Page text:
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Banking in Playa Del Carmen

Accounts, paying bills and investing

financing property in Mexico

Banking in Mexico is most likely going to be a different experience then where you are from. For example twice a month banks have lines out the door and at ATMs. This is because everyone in Mexico gets paid twice a month, the 1st. and 15th of the month more of less. Some other differences are the fact that most things are paid in cash and actually setting up online bill pay is still in the infancy stage, most accounts come with an electronic code keychain device for logging in online, cash, rather then credit cards is used a lot more in Mexico and long lines are normal in banks. These are just some of the different things you can expect to encounter in Mexico.

The first thing to consider about opening a bank account in Mexico is do you need one? It really depends on how long you plan on being in Mexico and your personal situation. Not all people that are going to be living here need an account and the ease of keeping what you have may outway the paperwork and time of learning about your new bank account.

Who could go without  a bank account in Mexico?

1. You are going to be here on a tourist visa for six months and then leave and come back for an additional stay.

Note: It is possible to open a bank account with a tourist visa if you want one. But not all banks will do this.

2. You do not plan on buying a home here.

3. You don’t have  a lot of money. You do not want to open an account only to pay fees for low balance.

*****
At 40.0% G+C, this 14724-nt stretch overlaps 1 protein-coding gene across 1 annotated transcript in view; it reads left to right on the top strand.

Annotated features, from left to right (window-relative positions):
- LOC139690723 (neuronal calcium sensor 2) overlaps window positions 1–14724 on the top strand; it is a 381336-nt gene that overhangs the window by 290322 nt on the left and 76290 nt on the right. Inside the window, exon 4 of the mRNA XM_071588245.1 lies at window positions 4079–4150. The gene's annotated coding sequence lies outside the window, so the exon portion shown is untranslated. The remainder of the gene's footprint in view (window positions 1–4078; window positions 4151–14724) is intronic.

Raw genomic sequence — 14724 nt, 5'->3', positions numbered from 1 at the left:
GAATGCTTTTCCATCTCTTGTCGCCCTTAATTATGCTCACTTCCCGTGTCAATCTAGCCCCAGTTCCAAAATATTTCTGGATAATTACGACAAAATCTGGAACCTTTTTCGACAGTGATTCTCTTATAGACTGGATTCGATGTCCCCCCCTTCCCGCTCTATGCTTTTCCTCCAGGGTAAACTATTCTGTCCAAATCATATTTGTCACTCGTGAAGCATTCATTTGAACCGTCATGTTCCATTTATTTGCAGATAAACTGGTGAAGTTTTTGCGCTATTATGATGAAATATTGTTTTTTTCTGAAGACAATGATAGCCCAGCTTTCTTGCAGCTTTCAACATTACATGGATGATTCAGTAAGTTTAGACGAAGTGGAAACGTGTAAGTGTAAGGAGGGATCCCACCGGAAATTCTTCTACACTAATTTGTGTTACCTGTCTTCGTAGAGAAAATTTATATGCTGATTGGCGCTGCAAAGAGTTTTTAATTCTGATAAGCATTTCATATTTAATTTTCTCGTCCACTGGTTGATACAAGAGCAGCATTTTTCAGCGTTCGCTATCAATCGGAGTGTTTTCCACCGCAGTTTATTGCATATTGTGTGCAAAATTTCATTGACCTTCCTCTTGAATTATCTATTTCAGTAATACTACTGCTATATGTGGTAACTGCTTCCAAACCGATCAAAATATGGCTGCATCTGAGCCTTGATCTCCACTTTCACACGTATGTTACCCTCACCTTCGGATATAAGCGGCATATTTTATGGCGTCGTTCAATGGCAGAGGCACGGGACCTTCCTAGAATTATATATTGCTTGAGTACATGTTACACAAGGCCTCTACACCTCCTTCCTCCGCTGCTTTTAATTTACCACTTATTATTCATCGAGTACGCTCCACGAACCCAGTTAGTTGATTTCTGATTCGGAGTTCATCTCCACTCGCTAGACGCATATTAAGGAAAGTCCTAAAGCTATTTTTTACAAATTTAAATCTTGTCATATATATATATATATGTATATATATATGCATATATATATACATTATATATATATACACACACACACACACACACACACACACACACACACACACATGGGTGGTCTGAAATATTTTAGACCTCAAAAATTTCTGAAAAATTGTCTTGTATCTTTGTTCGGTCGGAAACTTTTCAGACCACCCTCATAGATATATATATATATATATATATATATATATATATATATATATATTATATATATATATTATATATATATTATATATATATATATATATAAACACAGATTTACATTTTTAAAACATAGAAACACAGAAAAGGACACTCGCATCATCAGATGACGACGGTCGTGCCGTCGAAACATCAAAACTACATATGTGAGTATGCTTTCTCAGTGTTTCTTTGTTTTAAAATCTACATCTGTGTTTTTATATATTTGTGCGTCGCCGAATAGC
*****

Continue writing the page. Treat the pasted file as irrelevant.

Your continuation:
4. You are not going to be working in Mexico for a company.

5. You have a bank in your home country and can easily access cash by ATM card.

Note: Notify your bank that you are going to be out of the country for the dates you are in Mexico. That way you can use your ATM card without it being frozen due to what looks like fraud.

Who should open a bank account in Mexico?

1. You plan on staying in Mexico more then one year.

2. You are going to be working for a Mexican Company (every company does direct deposit to a Mexican bank account)

3. You are going to be purchasing a home.

4. If you are going to be purchasing a lot of items, having a Peso backed credit card comes in handy and saves fees.

5. You want to try your hand at transferring money between pesos and another currency in order to make money.

6. You want to make interest. (Mexico has much better interest rates on bank accounts then most other countries.)

Which Bank should you use in Playa del Carmen?

After considering  if you need to open a bank account in Mexico the next question is what bank should you choose. The big banks in Mexico are Banamex, Bancomer, Banorte , HSBC, Santander and Scotiabank. The banks of Bancomer, Santander and Banorte are basically the same thing, just basic banks where most expats do not have accounts.  Santander is the most popular bank for locals. They tend to have the longest lines at payday and there service is nothing special either, so just remember this when shopping around for a bank. Banamex, HSBC and Scotiabank are popular because they have affiliate banks in other countries and they link accounts which is an advantage. Citibank actually owns Banamex and just has not changed the name or logo. HSBC is globally recognized and Scotiabank is popular with Canadians because of the availability to link with the Canadian counterpart.